10 October, 2017

Item 97: Hawkins Steam Walker Ephemera

Collection Item 97 is an envelope containing pieces of ephemera that relate to one of Geoffrey Hawkins' more interesting inventions: the single passenger steam walker.  The pieces consist of a technical drawing, a vintage photograph and a number of financial documents.  For exhibit purposes, we are presenting the drawing and the photograph.

Sometime in the late 1880s, the British government commissioned Hawkins Industrial Laboratories to design a steam-powered mechanical walker for potential military applications.  In early 1889, Geoffrey Hawkins presented the Royal Engineers with a prototype design that was quickly rejected due to budget constraints.  Hawkins decided to pursue the design independently, and on 16 July 1889, he approved manufacture of a prototype as noted on the technical drawing now displayed here.

According to Devon Samuelson, Transportation Curator for the Victorian Mechanical Museum, ten steam walkers were manufactured in 1890. Six were purchased by the City and South London Railway company and used in construction of what was the first deep tube underground railway in the world.  Two were sold to Nevada cattleman Giles Ainsworth and used on his Timberjack Ranch.  Hawkins retained the last two at his Hawkins Industrial Laboratories in Faversham. Samuelson notes, "All six used in the C & SLR construction did not survive the project's completion and were likely sold for scrap.  The two walkers retained at the Hawkins Industrial Laboratories were destroyed in the catastrophic fire of 1896."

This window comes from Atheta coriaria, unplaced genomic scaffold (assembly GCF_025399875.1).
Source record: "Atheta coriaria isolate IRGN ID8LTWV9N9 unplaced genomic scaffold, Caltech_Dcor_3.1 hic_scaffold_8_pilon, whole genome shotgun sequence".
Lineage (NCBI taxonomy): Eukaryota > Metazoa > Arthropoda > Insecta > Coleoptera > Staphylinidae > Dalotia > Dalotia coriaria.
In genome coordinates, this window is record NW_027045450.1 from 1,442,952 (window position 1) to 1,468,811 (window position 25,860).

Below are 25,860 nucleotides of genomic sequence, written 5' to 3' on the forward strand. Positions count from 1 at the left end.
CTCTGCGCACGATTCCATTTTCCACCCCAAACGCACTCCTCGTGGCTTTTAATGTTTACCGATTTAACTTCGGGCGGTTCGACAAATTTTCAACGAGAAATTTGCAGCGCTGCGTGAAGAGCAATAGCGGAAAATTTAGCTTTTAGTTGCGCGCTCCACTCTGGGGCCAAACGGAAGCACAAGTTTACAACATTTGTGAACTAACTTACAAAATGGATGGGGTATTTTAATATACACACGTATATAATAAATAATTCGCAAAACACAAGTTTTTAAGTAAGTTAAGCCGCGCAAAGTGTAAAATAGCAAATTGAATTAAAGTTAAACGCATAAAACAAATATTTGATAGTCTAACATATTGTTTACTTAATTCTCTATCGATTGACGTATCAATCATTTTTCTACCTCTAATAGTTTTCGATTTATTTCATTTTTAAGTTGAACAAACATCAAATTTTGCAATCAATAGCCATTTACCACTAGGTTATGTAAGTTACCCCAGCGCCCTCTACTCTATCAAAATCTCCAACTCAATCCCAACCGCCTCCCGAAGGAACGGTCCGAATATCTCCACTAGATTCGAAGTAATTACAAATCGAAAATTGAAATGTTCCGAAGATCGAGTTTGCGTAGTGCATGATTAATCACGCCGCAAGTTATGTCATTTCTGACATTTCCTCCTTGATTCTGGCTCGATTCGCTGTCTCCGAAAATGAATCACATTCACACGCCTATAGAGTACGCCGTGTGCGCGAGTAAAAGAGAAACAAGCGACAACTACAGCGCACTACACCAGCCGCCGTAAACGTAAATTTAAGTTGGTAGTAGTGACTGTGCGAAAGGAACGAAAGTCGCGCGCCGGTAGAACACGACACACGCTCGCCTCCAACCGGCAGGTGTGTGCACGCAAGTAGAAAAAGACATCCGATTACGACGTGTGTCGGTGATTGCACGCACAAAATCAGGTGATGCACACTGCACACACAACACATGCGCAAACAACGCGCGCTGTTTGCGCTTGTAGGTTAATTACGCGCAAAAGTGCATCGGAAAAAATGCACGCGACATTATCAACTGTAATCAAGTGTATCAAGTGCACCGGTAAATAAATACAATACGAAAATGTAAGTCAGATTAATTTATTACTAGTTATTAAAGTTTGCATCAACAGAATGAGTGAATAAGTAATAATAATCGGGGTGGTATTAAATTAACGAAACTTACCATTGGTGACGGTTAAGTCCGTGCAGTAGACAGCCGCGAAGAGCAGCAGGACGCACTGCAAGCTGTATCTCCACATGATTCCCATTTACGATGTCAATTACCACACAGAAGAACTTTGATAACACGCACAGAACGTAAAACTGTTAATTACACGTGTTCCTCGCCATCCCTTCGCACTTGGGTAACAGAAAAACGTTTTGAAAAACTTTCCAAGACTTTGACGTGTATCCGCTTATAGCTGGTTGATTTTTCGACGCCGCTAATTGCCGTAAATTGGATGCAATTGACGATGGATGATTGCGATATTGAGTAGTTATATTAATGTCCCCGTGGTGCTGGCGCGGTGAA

Hawkins personally delivered the component parts to Ainsworth in September of 1890 and supervised the construction of the steam walkers at the Timberjack Ranch. The photograph found in the Strongbox is dated 13 October 1890 and shows a steam walker in front of Deakin Bros Photography studio in nearby Carson City.
The Timberjack steam walkers have miraculously survived into the 21st century.  One was donated to the Victorian Mechanical Museum where it was restored and placed on exhibition; the other remains in the possession of the Ainsworth family.

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